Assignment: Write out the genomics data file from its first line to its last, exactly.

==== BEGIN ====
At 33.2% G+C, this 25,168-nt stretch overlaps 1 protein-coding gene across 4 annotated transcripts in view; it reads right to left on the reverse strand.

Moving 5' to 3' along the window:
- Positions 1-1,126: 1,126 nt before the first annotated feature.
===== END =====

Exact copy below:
At 33.2% G+C, this 25,168-nt stretch overlaps 1 protein-coding gene across 4 annotated transcripts in view; it reads right to left on the reverse strand.

Moving 5' to 3' along the window:
- Positions 1-1,126: 1,126 nt before the first annotated feature.